As late as 1917, an editorial in the prestigious Journal of the American Medical Association ridiculed the notion of dietary-deficiency disease.

Funk never did receive the accolades and recognition he deserved for this discovery. Untold people are in good health today because of his pioneering work. He died in 1967.

We now know of 13 vitamins that are vital to life. The ‘e’ has been dropped because not all of these vitamins are amines.

Many vegetables are high in vitamins, and we should eat them. But nature is perverse and plants don’t see being eaten as desirable. Many plants high in vitamins also come equipped with anti-nutrients that stop uptake of those vitamins and limit nutrition. They also use toxins to avoid being eaten. Chemicals are a plant’s main defense.

For example, spinach is high in oxalic acid that inhibits iron uptake — which is ironic, bad pun notwithstanding, given that spinach is high in iron. Oxalic acid is also found in rhubarb, chard, parsley and chives. Iron is a trace element of course, not a vitamin, but I include it here because trace elements (iron, cobalt, chromium, copper, iodine, manganese, selenium, zinc and molybdenum) are also essential and sometimes supplemented.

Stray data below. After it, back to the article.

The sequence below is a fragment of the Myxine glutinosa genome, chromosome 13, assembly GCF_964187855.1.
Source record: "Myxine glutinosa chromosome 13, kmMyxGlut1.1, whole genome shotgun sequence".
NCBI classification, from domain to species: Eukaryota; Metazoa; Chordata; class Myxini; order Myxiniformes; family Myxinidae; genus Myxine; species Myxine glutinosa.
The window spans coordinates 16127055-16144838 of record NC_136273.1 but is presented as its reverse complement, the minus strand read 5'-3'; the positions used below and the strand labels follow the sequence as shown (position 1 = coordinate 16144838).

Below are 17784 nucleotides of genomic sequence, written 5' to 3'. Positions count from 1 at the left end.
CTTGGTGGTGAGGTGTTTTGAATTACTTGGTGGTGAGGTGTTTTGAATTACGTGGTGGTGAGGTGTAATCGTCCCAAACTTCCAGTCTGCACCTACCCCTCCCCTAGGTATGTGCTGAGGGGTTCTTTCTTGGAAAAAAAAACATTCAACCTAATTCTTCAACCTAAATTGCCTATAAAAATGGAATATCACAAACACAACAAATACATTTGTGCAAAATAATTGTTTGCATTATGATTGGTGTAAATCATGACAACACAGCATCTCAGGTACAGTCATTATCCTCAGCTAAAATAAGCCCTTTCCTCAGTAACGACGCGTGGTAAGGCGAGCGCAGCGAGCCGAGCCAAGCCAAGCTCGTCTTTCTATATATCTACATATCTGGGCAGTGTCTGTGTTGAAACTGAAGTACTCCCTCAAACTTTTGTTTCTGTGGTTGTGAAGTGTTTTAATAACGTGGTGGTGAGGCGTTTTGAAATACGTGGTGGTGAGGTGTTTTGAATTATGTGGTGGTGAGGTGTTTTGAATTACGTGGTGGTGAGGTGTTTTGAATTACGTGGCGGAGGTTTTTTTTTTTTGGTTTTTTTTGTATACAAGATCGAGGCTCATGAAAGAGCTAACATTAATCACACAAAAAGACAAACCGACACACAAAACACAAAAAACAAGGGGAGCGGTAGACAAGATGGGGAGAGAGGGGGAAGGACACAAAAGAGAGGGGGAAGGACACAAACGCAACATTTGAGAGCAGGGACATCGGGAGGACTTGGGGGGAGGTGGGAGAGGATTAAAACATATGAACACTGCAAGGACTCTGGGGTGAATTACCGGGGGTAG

Red cabbages, brussels sprouts and beets contain vitamin B1, plus an inhibitor to stop us benefiting from it; egg yolks contain an anti-nutrient that binds other B-group vitamins and restricts uptake; some grains come with magnesium, copper and zinc uptake inhibitors; soy beans inhibit B12 and D uptake; kidney beans inhibit E. That’s a partial list.

Cooking destroys most anti-nutrients, while most vitamins, apart from vitamin C (which we get from other sources such as citrus) survive cooking reasonably well. This may be an evolutionary advantage our species derived from learning to cook — cooked vegetables are more nutritious because the anti-nutrients are destroyed, and the nutrients are more available to us because cell walls are softened.